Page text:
In the video, Gambino strolls by the media circus in complete ennui, headphones-in, and this portrayal reflects his real-life perspective. The more time we spend distracting ourselves over trivial drama, the more we end up wasting our shot to band together and solve existential threats.
Maybe we’ll join Gambino and wake up, ceasing the cycle of playing politics and putting off much-needed change. But it sounds like he can’t even convince himself of that notion.
“I’m hopin’ that this world will change,” he sings, “but it just seems the same.”
Ben Berman – Arts Editor
“The 3 R’s” (Jack Johnson And Friends: Sing-A-Longs And Lullabies For The Film Curious George) (2006) – Jack Johnson
With a literal ticking time bomb on display in New York for Climate Week, we are constantly reminded of humans’ detrimental impact on the Earth. However, the lighthearted soundtrack from the film “Curious George” contains an overlooked optimistic set of instructions for children to follow to combat climate change.
Though the acoustic folk-rock legend Jack Johnson released the song 14 years ago, the importance of the playful yet instructive message in his track “The 3 R’s” has only continued to increase as the years go by.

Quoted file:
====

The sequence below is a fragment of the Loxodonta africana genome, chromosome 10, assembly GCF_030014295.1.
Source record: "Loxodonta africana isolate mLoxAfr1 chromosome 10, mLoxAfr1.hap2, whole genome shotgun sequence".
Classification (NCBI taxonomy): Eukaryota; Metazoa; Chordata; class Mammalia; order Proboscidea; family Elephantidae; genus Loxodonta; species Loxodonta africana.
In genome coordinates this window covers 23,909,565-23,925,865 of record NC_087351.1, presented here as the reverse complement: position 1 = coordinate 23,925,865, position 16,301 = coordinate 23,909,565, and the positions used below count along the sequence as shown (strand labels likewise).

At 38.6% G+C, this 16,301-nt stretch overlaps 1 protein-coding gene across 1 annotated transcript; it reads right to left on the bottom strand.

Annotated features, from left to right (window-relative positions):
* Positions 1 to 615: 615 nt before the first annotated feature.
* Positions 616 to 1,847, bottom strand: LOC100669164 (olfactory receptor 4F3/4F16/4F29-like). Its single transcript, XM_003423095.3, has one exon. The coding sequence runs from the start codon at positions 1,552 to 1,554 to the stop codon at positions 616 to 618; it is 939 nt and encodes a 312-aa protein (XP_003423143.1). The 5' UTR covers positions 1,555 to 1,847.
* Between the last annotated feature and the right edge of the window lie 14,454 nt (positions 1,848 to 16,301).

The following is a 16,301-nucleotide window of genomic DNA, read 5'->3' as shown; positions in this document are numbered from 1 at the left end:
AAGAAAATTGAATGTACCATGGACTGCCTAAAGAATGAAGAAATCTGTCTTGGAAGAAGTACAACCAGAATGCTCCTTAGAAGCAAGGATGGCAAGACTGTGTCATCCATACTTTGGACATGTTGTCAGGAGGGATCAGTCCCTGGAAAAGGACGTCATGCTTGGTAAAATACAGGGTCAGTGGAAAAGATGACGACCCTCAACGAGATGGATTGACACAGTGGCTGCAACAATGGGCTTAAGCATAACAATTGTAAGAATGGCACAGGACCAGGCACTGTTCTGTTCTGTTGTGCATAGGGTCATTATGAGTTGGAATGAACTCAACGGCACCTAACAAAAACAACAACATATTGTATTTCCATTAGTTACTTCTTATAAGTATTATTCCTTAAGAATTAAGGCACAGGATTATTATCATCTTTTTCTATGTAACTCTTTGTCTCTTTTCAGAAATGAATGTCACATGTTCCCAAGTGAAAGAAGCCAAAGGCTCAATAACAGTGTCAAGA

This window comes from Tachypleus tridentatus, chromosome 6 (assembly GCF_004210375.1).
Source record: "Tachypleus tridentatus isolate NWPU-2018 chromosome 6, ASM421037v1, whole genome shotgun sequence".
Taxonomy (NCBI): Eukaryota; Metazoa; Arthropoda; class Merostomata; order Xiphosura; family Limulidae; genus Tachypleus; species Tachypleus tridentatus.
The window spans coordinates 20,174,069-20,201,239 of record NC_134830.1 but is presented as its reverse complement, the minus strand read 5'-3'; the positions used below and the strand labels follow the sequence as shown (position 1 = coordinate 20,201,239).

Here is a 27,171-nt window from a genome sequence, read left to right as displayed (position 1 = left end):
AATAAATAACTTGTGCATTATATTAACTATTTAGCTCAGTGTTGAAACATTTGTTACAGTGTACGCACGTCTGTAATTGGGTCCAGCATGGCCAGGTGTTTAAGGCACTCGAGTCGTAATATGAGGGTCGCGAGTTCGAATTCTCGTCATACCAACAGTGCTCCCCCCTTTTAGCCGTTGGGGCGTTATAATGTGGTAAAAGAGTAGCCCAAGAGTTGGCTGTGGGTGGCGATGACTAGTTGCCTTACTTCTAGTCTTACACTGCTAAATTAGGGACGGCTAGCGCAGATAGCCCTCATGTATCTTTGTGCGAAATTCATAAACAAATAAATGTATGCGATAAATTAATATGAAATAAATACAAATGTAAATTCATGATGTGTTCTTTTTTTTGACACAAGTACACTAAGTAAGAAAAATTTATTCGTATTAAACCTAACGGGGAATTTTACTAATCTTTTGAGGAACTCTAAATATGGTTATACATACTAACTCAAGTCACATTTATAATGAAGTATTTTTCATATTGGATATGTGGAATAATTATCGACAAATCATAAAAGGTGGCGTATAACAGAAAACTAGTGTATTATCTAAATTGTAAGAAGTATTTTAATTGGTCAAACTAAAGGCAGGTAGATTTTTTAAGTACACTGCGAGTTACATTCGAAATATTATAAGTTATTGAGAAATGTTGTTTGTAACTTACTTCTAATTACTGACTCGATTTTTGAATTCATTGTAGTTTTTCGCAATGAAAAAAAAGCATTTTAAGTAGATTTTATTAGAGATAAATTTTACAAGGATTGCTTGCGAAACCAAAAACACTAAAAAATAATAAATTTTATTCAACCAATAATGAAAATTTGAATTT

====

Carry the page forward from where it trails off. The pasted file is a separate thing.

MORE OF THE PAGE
Johnson sings along with a children’s choir, incorporating multiplication and addition in his groovy backing track to help cement the ideas of reducing, reusing and recycling. Those three basic concepts that just so happen to begin with the same letter are the building blocks to conservation.
“If you’re going to the market to buy some juice, you’ve got to bring your own bags and you learn to reduce your waste,” Johnson sings.
Johnson follows suit, explaining the other green concepts in a way that the children listening can understand. To decipher the idea of reusing, he brings up the idea of wearing a sibling’s clothes rather than buying new ones. Lastly, if the first two concepts cannot be applied, Johnson says instead of resorting to the trash can, look to recycle first.
While this track may not be in any adult’s rotation as a listener, the cheerful message geared towards the youth prevails no matter how many years pass. Education is essential in all facets of life, and the environment is no exception.
Benny Titelbaum – Staff Writer
“Brazil” (2015) – Declan McKenna
In moments of international unity and pride, it can be very difficult to see our true impact on the world around us.
Large multinational events, such as the Olympics and the World Cup, sharply increase our carbon footprint. The 2018 FIFA World Cup in Russia released an estimated 2.1 million metric tons of carbon dioxide into the atmosphere, the equivalent to 400,000 extra cars driving around each year.
Declan McKenna’s “Brazil” is a brilliant criticism of international soccer’s governing body during the 2014 Brazil World Cup. McKenna focuses on now-disgraced FIFA president Sepp Blatter, as well as the Brazilian government.
“I heard you sold the Amazon / To show the country that you’re from / Is where the world should want to be,” McKenna prods, insinuating that Brazilian officials sold away the Amazon rainforest to make the country appealing for a World Cup bid.